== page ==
Leveraging the digital divide to rewrite the human story

LINK to blog post by Dr. Nathan Walworth, 2018 Global People’s Summit Fellow with the Global People’s Summit

The rapid advancement and adoption of information and communication technologies (ICT) play a decisive role in virtually all aspects of society affecting interactions among individuals, communities, organizations, and countries. Differential societal conditions significantly affect access to and utilization of ICT, yielding what has been classically termed ‘the digital divide’.

This concept first surfaced in the 1980s with the advent of information technology (IT) producing terms like “Technopeasant” (Techno-peasant Survival Manual, 1981): those disadvantaged in a modern technological society, particularly through the inability to use computer technology. Being formally conceived in the 1990s, the ‘digital divide’ was simply defined as the divide between those with access to new ICT and those without¹² — the ‘haves’ and ‘have-nots’. However, it was soon realized that this binary framing grossly oversimplified the realities of social, material, and cultural conditions through which populations could transform mere ICT access into desired utilities. It in turn disproportionately emphasized resource provision instead of capacity strengthening. Hence, similar to root causes of climate change (Drawdown, 2017), the digital divide is a type of end product of upstream social, financial, economic, geographical, and educational asymmetries that draw a multidimensional digital continuum across individuals, households, communities, organizations, and countries {Riggins:2005fg}. One of the most widely accepted definitions attempting to capture these complexities was subsequently put forth in 2001 by the Organisation for Economic Co-operation and Development (OECD): “The gap between individuals, households, businesses, and geographic areas at different socioeconomic levels with regard both to their opportunities to access ICT and to their use of the Internet for a wide variety of activities.” However, others believe the term “digital divide” should be refashioned altogether¹.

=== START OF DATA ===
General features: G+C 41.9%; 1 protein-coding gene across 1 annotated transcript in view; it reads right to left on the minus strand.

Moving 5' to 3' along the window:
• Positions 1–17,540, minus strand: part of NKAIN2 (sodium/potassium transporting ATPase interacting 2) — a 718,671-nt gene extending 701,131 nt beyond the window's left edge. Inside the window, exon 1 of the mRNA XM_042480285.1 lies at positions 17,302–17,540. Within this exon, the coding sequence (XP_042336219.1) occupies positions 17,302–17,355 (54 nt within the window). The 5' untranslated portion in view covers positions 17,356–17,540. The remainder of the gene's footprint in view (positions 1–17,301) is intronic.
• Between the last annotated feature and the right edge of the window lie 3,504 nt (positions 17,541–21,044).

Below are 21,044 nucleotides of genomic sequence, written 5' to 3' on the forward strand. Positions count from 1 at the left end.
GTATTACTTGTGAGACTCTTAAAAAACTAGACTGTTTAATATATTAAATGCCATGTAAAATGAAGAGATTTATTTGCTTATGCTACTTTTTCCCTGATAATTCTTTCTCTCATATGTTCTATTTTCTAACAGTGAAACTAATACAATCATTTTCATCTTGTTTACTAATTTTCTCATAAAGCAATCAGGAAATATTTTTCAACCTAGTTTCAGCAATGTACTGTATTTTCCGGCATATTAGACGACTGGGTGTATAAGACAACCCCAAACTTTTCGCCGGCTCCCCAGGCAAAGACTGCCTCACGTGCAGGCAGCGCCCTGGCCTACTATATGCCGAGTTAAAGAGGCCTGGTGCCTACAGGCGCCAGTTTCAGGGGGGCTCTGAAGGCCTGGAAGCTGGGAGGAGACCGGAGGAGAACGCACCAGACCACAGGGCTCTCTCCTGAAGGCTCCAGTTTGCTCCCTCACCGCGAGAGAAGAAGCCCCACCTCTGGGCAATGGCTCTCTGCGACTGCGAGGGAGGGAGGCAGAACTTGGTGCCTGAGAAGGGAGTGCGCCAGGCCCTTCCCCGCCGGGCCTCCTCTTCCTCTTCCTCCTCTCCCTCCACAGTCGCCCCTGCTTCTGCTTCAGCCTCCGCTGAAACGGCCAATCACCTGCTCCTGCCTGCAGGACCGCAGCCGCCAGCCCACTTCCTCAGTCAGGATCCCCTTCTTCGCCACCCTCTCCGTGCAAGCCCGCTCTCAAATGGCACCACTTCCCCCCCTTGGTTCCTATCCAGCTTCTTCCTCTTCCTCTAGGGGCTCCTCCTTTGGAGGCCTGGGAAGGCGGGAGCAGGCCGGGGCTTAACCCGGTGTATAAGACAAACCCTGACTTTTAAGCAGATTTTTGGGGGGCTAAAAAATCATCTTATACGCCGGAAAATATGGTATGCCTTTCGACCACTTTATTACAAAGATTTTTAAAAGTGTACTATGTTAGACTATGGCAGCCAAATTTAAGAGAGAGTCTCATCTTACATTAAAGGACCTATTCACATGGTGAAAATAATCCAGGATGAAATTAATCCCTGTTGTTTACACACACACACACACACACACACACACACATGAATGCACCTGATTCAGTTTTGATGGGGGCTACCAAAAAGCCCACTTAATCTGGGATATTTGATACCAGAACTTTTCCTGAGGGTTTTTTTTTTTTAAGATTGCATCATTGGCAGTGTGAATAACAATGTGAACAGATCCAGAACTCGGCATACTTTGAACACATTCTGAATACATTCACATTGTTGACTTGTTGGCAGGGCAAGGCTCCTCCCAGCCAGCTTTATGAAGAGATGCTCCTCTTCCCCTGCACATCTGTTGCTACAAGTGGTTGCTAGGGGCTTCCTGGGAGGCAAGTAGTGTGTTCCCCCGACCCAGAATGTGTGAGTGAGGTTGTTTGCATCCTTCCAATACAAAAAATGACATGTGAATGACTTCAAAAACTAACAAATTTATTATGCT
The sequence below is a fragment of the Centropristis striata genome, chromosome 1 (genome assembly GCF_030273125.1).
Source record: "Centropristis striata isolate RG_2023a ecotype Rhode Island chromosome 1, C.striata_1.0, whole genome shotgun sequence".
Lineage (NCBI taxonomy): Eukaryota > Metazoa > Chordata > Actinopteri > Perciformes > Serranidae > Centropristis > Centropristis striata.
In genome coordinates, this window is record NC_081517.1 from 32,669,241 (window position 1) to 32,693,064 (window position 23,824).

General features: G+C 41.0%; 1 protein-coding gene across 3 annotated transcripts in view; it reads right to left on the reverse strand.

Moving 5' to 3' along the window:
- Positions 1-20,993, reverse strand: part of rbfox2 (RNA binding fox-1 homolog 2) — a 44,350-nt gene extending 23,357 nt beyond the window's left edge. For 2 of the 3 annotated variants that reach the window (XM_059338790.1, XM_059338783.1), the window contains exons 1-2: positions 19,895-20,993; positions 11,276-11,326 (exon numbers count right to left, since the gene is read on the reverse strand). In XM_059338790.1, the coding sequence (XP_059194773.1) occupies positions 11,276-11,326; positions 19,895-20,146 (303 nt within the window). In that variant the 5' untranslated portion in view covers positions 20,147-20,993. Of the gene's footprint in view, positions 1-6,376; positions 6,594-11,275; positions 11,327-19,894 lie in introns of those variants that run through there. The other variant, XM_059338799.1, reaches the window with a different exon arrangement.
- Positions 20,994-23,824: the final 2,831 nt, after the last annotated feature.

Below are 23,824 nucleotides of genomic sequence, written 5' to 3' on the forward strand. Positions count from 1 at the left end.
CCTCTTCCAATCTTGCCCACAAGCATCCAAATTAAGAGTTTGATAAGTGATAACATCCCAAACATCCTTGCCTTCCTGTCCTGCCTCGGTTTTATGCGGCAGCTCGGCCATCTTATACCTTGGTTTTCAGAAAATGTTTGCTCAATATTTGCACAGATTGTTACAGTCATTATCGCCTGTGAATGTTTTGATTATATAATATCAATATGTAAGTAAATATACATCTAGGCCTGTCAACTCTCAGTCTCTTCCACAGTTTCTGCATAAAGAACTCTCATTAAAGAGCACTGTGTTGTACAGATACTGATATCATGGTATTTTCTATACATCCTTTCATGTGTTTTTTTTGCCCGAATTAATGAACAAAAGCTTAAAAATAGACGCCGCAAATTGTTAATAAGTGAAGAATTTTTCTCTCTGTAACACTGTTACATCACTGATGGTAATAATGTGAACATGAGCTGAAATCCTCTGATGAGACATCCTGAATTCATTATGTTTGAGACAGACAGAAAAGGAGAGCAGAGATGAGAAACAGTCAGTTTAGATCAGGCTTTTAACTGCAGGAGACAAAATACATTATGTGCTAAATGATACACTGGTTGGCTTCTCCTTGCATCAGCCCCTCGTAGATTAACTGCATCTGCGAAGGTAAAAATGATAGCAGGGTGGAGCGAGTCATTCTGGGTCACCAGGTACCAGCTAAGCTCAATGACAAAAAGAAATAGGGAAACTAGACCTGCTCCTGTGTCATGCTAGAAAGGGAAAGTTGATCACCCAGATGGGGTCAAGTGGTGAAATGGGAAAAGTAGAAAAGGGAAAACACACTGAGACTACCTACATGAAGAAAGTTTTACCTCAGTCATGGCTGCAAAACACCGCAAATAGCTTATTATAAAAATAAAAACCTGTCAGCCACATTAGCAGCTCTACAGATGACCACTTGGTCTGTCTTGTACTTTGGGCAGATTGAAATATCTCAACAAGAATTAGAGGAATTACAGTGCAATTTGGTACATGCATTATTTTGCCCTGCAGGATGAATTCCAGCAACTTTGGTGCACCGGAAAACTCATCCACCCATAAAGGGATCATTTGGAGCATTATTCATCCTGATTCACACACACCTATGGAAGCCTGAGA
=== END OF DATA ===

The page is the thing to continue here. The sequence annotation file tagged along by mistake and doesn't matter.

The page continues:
At an individual level, research has shown that digital inequalities are primarily driven by the socioeconomically and demographically disadvantaged through factors like lower incomes and education, disabilities, rural dwelling, being a woman, being elderly, and belonging to ethnic minorities groups². For example, a student in Kenya may not be able to complete an internationally recognized thesis due to inaccessibility to broadband internet for bandwidth-intensive applications and online libraries. Individuals in underprivileged areas only capable of affording older versions of hardware and software are disadvantaged in their tool usage (e.g. plugins) and file transfer limitations. Women, who fill approximately half of the USA’s workforce only hold 24% of STEM (science, technology, engineering, and mathematics) jobs (STEM Jobs: 2017 Update, OCE) partially due to a deep-seated, woman-alienating technology and finance culture³. The manner in which this article is written comes from a certain western education narrative that may not be straightforward to follow for another with a vastly different language and culture. From these few examples, it can be seen that digital inequality at the individual level has deep roots in institutionalized geographical, class, social, and gender structures resulting in conditions where lack of access can lead to illiteracy and more access does not necessarily lead to more effective and equitable data use across societal hierarchies¹. Furthermore, those in historically optimal economic and sociodemographic conditions will continue to exponentially outpace those that are historically disadvantaged.